Author + information
- Received July 9, 2010
- Accepted July 17, 2010
- Published online March 8, 2011.
A 65-year-old man with a 6-week history of recurrent syncope owing to torsade de pointes (A) was referred to our institute for cardioverter defibrillator implantation. An electrocardiogram on admission was normal, but the Holter monitoring performed in his local hospital showed paroxysmal ST-segment elevation and depression (B). He was then brought to the catheterization lab where coronary angiography was performed first. After several unsuccessful attempts to cannulate the left main ostium, the right coronary ostium was catheterized. The contrast injection showed a single right coronary artery (C, Online Videos 1 and 2) with a significant stenosis in the middle segment (D, Online Videos 1 and 2). The distal right coronary artery divided into a large posterior descending artery (PDA) and a large posterolateral ventricular (PLV) branch. In addition to running along the posterior atrioventricular groove and supplying the posterior part of the heart, the PDA extended beyond the apex, reversely coursed in the anterior interventricular groove and terminated near the left coronary sinus, supplying the left ventricular anterolateral wall. The PLV branch provided a number of big branches to supply the lateral wall. Coronary stenting was subsequently performed with a 3.5-mm sirolimus-eluting stent. The final angiographic result was excellent, without residual stenosis (E, Online Video 3). Multislice cardiac computed tomography was performed later and demonstrated the aberrant monocoronary anatomy and the widely patent stent (F and G). The patient was free of syncope at follow-up, and repeated Holter monitoring did not record any changes in the ST-segment or episodes of ventricular arrhythmia.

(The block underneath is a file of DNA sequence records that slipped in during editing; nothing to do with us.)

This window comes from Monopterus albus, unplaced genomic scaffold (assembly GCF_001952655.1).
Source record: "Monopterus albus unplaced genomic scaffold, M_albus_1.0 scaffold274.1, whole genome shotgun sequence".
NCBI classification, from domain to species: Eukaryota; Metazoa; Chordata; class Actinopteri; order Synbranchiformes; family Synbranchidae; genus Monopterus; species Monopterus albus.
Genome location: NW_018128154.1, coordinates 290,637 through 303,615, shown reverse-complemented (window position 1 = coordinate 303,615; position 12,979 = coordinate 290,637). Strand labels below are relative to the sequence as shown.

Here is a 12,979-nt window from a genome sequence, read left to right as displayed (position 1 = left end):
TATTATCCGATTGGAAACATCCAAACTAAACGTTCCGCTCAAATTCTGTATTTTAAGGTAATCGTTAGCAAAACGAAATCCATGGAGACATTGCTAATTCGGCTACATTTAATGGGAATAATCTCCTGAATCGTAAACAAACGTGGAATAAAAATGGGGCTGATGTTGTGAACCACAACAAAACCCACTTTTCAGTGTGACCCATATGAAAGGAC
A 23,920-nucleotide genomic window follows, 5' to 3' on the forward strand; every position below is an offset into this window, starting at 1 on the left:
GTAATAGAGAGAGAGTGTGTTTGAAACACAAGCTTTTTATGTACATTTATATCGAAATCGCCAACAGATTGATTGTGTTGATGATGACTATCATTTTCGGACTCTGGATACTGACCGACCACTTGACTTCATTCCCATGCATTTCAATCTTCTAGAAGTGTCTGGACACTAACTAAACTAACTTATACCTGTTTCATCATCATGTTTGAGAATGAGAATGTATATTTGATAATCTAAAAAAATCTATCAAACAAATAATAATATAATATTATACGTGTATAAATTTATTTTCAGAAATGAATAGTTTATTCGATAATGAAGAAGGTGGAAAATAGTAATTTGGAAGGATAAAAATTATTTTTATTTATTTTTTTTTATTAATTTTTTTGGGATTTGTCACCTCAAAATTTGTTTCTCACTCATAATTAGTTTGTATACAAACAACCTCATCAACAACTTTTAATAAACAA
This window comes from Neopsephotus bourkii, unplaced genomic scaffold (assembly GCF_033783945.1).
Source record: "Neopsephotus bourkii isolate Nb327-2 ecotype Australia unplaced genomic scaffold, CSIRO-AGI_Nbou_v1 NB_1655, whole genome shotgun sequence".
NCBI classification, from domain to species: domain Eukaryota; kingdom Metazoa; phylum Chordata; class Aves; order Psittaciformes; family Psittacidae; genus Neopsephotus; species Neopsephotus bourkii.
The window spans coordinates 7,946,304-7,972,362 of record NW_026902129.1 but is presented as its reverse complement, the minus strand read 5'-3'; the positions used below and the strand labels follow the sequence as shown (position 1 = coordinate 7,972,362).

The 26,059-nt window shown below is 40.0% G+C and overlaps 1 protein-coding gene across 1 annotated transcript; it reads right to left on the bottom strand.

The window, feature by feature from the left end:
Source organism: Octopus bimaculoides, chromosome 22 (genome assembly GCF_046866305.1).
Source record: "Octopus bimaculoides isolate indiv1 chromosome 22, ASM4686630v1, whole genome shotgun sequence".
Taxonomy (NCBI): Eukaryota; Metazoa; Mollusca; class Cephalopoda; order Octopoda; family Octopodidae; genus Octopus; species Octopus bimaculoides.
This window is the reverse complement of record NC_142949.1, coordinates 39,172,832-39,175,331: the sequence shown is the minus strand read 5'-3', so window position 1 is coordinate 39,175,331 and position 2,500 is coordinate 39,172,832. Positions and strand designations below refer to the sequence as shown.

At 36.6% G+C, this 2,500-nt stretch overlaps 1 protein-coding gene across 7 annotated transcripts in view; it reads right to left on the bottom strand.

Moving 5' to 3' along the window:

- Received July 9, 2010.
- Accepted July 17, 2010.
- American College of Cardiology Foundation